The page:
The FSU Board of Trustees discussed both positive and negative trends the University is facing – especially regarding underrepresented populations on campus – during its meeting on March 21.
During the Enrollment and Student Development Subcommittee report, FSU Social Media Coordinator Christina Casinelli spoke about obstacles her department faces.
Casinelli described short-term goals and objectives she has pursued since coming to the University in August 2018. “[Regarding] social media, particularly at any college, there are two main goals: build awareness and increase engagement.”
Casinelli explained the role of social media as a tool for reaching out to prospective students.
She said, “I’m also planning on developing resources that will be a kind of one-stop shop for administrators, [with] frequently asked questions and points of contact in certain departments.”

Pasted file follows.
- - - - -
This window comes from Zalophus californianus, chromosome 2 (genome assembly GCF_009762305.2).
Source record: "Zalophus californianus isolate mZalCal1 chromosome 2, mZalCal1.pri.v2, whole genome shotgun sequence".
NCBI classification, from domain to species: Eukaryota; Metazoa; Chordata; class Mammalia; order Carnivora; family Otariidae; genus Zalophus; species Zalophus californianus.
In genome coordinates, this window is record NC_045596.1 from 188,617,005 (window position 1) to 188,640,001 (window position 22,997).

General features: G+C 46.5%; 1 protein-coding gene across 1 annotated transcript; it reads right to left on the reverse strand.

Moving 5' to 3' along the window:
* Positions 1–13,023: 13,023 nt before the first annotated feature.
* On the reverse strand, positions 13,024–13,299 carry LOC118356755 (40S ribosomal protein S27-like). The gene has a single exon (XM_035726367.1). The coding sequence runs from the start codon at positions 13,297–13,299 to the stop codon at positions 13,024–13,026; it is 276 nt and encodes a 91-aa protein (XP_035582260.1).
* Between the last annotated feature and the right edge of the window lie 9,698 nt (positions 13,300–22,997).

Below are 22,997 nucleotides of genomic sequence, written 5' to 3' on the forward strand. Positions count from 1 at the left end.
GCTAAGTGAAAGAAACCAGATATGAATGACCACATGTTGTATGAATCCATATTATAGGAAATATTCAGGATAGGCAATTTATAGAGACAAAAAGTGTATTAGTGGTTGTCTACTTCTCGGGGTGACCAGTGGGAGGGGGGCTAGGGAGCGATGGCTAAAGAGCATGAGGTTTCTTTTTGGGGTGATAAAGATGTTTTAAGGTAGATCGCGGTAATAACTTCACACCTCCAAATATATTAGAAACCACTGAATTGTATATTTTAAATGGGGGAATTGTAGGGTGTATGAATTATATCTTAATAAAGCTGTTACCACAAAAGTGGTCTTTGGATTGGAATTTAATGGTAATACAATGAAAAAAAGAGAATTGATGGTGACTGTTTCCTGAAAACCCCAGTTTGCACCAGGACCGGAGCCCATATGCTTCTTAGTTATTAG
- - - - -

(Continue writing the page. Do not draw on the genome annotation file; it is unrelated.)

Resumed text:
Casinelli added, “I can’t tell you how many times I get an admissions question, and I’m just like, ‘I don’t know – contact these people.’
“To be able to have those answers readily available for the student, or to know who to send them to directly,” she said, “I feel like that will help alleviate any lag time.
She added, “It’s all about instant gratification and response on social [media].”
Student Trustee Ayanna Ferguson asked if Casinelli was responsible for managing social media accounts for clubs and organizations on campus.
Casinelli said she is “following them and monitoring them,” but not directly managing the accounts.